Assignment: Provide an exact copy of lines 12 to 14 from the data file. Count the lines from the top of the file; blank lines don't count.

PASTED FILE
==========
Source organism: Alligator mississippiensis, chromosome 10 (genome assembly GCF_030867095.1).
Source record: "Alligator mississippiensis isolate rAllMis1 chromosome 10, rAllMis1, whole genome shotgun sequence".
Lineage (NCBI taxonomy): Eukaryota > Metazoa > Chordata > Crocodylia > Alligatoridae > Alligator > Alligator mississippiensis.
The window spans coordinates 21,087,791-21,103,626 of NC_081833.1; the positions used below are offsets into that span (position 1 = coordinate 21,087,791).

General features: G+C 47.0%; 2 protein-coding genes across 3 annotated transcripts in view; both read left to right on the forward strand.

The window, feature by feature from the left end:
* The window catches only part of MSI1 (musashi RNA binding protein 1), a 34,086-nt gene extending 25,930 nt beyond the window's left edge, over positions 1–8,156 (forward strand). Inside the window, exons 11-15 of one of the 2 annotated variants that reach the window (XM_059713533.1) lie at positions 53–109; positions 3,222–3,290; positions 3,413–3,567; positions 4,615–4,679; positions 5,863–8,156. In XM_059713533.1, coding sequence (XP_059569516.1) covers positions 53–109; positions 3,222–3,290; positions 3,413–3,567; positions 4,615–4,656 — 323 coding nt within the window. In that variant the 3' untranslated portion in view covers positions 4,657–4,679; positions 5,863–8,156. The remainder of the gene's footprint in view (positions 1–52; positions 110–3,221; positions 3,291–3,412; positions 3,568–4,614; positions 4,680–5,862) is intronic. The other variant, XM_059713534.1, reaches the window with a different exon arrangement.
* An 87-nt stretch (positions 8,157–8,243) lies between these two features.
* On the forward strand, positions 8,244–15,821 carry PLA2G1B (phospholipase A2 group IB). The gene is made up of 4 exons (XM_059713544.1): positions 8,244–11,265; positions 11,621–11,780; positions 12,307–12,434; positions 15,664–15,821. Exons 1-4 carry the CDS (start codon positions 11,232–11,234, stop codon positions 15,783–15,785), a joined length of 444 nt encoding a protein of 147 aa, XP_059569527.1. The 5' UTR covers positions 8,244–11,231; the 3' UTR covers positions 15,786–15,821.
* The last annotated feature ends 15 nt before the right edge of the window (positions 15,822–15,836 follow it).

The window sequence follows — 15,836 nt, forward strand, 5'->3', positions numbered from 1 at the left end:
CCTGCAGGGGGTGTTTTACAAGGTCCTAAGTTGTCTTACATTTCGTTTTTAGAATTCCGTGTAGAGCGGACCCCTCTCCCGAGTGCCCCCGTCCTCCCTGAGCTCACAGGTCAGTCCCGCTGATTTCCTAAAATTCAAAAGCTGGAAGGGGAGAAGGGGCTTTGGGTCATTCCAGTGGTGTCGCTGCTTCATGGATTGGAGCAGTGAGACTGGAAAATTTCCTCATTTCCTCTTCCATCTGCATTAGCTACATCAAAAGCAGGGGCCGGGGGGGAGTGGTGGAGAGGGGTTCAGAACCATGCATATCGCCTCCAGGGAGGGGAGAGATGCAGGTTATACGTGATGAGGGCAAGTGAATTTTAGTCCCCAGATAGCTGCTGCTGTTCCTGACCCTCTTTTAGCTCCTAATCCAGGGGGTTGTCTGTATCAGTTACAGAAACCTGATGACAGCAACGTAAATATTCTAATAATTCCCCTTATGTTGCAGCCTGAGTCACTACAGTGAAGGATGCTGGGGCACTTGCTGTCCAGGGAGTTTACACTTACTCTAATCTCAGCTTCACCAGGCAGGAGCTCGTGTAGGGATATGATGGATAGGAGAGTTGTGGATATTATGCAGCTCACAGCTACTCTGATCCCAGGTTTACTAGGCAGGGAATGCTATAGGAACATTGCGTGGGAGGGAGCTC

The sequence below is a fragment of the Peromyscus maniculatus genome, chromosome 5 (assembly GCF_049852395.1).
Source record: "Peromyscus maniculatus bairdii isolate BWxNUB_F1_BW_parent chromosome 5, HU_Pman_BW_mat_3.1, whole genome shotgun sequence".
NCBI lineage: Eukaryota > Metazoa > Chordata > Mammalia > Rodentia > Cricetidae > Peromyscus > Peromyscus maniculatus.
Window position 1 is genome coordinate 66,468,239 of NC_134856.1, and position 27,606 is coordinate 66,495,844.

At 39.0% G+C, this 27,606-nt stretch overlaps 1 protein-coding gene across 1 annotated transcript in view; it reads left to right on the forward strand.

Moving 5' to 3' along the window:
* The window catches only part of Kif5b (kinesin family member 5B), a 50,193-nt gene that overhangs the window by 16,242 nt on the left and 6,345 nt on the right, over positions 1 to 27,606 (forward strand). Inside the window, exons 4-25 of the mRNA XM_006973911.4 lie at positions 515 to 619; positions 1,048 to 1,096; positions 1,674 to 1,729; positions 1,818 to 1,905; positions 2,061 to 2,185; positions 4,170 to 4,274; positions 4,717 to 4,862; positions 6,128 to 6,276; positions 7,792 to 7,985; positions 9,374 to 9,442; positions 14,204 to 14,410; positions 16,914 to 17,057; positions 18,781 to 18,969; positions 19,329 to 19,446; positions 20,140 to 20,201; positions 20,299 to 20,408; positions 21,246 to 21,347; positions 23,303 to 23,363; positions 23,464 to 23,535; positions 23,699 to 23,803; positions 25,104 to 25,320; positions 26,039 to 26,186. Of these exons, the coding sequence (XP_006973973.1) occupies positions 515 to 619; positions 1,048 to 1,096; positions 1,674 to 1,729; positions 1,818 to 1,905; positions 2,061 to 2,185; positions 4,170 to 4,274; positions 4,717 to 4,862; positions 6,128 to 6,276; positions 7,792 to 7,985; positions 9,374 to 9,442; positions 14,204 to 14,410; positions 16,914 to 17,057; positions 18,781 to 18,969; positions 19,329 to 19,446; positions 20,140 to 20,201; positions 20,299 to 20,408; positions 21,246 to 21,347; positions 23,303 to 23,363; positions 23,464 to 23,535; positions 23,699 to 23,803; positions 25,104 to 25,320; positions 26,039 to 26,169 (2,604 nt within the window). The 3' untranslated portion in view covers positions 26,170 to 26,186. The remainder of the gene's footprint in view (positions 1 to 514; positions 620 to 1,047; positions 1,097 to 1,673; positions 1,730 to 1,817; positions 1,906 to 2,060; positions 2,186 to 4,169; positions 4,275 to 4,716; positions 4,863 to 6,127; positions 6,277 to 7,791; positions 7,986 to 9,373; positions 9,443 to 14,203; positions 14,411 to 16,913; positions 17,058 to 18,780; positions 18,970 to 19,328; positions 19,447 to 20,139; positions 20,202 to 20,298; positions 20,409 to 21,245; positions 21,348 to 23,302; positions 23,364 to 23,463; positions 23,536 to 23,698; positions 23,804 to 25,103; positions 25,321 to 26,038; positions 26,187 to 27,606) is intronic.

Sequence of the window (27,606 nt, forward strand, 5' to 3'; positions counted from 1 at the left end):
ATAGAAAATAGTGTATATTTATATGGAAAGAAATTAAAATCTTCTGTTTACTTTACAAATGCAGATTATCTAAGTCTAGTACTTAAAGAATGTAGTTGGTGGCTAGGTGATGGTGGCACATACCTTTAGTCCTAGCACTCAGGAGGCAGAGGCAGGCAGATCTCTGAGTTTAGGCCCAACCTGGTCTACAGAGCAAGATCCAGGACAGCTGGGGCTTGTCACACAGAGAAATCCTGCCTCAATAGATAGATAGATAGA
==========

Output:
CCTGCAGGGGGTGTTTTACAAGGTCCTAAGTTGTCTTACATTTCGTTTTTAGAATTCCGTGTAGAGCGGACCCCTCTCCCGAGTGCCCCCGTCCTCCCTGAGCTCACAGGTCAGTCCCGCTGATTTCCTAAAATTCAAAAGCTGGAAGGGGAGAAGGGGCTTTGGGTCATTCCAGTGGTGTCGCTGCTTCATGGATTGGAGCAGTGAGACTGGAAAATTTCCTCATTTCCTCTTCCATCTGCATTAGCTACATCAAAAGCAGGGGCCGGGGGGGAGTGGTGGAGAGGGGTTCAGAACCATGCATATCGCCTCCAGGGAGGGGAGAGATGCAGGTTATACGTGATGAGGGCAAGTGAATTTTAGTCCCCAGATAGCTGCTGCTGTTCCTGACCCTCTTTTAGCTCCTAATCCAGGGGGTTGTCTGTATCAGTTACAGAAACCTGATGACAGCAACGTAAATATTCTAATAATTCCCCTTATGTTGCAGCCTGAGTCACTACAGTGAAGGATGCTGGGGCACTTGCTGTCCAGGGAGTTTACACTTACTCTAATCTCAGCTTCACCAGGCAGGAGCTCGTGTAGGGATATGATGGATAGGAGAGTTGTGGATATTATGCAGCTCACAGCTACTCTGATCCCAGGTTTACTAGGCAGGGAATGCTATAGGAACATTGCGTGGGAGGGAGCTC

The sequence below is a fragment of the Peromyscus maniculatus genome, chromosome 5 (assembly GCF_049852395.1).
Source record: "Peromyscus maniculatus bairdii isolate BWxNUB_F1_BW_parent chromosome 5, HU_Pman_BW_mat_3.1, whole genome shotgun sequence".